Mandy tells us about her experience of raising a disabled child, in the late 90’s, and early 2000’s. Little did she know that Family Fund would play a huge part in her life, both with supporting her family and in her career. Mandy has now worked for Family Fund for 21 years.
Family Fund support
“I first applied to Family Fund when Liam was five. It was very much on the recommendation of other families. To be honest, I didn’t know anything about Family Fund. I had a lovely assessment from a visitor who still works for the charity. They told me what might be available for Liam and since then we’ve had holidays, a new tumble dryer, clothing and other things. Frankly, it was a godsend. Liam has a younger sister Megan. He has multi-disabilities – amongst other things, mild cerebral palsy, epilepsy, ADHD, autism, moderate learning difficulties and he suffers from severe anxiety.
“It’s been an evolving journey. Liam was a premature baby – 3lbs from the off. He’s now 31 and back living with us. He was in assisted accommodation but was too anxious (not helped by the restrictions around the pandemic) and he has now moved back home. We’re a resilient family and after the first grant we re-applied in subsequent years. Normally, it was a holiday grant, because when you’re on holiday you’re just a family and you’re away from intrusive professionals. Your life is not your own if you have a disabled child. You’re always having to respond to multi-disciplinary teams. On holiday you can get away from all of this. With a disabled child you lose your identity. I become ‘Liam’s mum’.
“Liam developed a love of music. He applied to Family Fund for an acoustic and electric guitars which were gifted to him. It felt like guilt free shopping.”
“At one stage we had some adaptations to the house, through a Disabled Facilities grant and, again, Family Fund were helpful. They helped with furniture and carpets. They’ve just been there at the right time.”
“Liam’s sister Megan has always been very resilient, supportive and has never shown any resentment. Now she has two children of her own.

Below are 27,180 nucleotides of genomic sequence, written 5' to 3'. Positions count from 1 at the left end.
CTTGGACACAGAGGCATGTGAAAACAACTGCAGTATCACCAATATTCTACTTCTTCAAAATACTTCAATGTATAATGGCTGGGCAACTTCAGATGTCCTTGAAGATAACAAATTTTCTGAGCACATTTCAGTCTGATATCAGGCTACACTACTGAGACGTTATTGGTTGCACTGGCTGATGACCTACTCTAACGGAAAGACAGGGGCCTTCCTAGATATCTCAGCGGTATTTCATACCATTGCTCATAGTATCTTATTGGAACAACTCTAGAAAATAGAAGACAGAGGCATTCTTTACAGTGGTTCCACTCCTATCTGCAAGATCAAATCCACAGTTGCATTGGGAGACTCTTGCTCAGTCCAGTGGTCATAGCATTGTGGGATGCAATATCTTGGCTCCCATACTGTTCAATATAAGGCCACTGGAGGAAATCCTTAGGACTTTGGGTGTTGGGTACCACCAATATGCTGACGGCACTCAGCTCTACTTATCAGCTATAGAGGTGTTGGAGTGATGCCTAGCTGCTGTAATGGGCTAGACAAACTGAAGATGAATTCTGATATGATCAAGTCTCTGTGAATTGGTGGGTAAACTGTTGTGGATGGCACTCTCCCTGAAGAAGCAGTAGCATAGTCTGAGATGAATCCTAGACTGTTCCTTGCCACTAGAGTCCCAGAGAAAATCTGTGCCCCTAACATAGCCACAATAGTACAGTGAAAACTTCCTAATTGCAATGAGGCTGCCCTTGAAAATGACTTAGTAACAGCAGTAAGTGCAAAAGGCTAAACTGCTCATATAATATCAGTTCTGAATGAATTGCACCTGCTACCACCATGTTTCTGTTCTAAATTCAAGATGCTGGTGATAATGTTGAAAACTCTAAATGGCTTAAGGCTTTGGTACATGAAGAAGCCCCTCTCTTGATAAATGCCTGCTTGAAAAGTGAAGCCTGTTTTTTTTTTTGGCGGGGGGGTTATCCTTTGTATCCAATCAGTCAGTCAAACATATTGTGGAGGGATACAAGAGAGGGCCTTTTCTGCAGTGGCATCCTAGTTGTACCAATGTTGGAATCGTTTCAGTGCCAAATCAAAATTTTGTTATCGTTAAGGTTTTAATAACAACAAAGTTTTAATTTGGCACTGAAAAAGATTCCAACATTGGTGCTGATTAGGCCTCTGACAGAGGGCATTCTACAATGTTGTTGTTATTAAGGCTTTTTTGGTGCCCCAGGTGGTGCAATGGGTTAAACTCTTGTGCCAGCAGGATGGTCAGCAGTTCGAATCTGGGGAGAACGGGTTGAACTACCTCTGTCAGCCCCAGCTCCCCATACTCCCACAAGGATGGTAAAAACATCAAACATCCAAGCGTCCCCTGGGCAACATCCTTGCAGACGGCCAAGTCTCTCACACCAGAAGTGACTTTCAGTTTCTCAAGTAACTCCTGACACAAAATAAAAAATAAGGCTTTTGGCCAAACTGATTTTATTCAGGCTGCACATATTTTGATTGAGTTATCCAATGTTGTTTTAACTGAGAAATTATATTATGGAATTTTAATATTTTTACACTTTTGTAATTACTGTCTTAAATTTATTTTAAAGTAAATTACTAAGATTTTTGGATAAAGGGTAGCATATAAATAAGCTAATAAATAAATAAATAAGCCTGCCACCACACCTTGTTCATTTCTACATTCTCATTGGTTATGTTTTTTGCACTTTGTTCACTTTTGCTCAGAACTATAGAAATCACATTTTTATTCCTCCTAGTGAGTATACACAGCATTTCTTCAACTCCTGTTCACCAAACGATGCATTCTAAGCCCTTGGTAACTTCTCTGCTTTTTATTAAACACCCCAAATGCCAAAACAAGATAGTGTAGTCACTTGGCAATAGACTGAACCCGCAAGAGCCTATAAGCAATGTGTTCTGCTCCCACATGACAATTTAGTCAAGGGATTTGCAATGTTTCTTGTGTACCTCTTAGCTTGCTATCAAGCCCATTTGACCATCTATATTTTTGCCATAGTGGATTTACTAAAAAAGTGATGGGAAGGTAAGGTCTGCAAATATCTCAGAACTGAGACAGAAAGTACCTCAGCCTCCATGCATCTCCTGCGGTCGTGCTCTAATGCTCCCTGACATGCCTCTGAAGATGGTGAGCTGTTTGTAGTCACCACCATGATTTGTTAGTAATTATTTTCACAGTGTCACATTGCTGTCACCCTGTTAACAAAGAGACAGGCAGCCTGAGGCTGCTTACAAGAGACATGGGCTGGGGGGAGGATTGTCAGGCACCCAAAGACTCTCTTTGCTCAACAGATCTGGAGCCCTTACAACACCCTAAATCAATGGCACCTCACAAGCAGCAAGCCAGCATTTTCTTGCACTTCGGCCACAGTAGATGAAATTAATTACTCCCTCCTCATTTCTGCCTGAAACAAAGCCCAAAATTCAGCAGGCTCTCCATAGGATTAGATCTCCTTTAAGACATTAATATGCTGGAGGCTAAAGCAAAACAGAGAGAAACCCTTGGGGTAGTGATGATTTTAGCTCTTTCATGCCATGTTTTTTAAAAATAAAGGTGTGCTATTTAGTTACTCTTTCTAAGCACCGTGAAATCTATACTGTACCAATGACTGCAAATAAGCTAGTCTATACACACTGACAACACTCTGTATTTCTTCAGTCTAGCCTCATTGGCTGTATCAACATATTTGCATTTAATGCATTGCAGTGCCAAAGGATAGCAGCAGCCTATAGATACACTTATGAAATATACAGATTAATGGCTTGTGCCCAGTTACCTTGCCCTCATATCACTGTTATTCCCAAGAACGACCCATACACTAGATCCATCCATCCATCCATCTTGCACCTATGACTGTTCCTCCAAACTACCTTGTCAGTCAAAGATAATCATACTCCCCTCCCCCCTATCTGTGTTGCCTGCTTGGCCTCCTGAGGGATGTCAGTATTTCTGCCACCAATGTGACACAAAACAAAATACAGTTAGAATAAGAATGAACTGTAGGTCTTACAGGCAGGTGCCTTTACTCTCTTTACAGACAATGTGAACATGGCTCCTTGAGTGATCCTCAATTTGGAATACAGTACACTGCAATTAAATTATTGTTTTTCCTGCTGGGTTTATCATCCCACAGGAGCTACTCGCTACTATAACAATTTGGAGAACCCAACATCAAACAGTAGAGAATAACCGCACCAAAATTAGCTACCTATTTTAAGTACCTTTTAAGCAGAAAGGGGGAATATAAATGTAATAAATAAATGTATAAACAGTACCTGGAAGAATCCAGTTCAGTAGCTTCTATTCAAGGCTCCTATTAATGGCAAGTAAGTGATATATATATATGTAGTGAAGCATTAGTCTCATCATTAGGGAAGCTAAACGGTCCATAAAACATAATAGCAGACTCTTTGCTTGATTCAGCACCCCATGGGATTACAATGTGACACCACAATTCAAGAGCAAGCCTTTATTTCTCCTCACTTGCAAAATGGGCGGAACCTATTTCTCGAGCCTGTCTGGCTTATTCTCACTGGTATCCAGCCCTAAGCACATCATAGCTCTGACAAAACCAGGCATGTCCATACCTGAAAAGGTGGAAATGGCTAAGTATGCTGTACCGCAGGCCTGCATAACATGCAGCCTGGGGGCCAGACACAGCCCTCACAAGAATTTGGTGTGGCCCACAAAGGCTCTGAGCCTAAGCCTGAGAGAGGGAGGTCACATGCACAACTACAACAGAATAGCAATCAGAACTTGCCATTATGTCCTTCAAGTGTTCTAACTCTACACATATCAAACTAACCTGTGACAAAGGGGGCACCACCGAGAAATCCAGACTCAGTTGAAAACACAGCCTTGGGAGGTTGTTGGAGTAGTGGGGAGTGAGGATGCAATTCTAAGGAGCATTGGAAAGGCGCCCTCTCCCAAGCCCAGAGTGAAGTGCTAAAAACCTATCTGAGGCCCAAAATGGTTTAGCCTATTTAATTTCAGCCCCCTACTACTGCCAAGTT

The evolving world of disability
“As far as other services are concerned, I’ve always been self-sufficient and have known what else was available. Today we live in a very different world from when Liam was small and signposting is very important. Sometimes families find it very difficult, and rather than money they need someone to talk to, for advice. Disability is an evolving thing. Liam’s needs today are very different from when he was a twelve year old. The transition to adult services is also very difficult and many families miss out on available services but, as young adults, they are entitled to a life of their own and the required support should always be available.”
“As a carer it’s easy to become exhausted. Disability changes you. I refuse to let it define me but the impact is huge, not just for me, as a parent, but for the family as a whole. I now work for Family Fund, as does my daughter and sister. It feels right to be able to give something back. The charity has become a huge support system which is no longer just about grants. It is the ‘go to’ place for disability, a large organisation that is more than a grant provider, also a service provider. And it’s not just about ticking boxes. This is people’s lives; every story is different and we respect that. I’m proud to tell people what I do. We’re the best kept secret and should be part of the induction of every social worker.”
Family Fund’s Eligibility and Quality Assurance Supervisor
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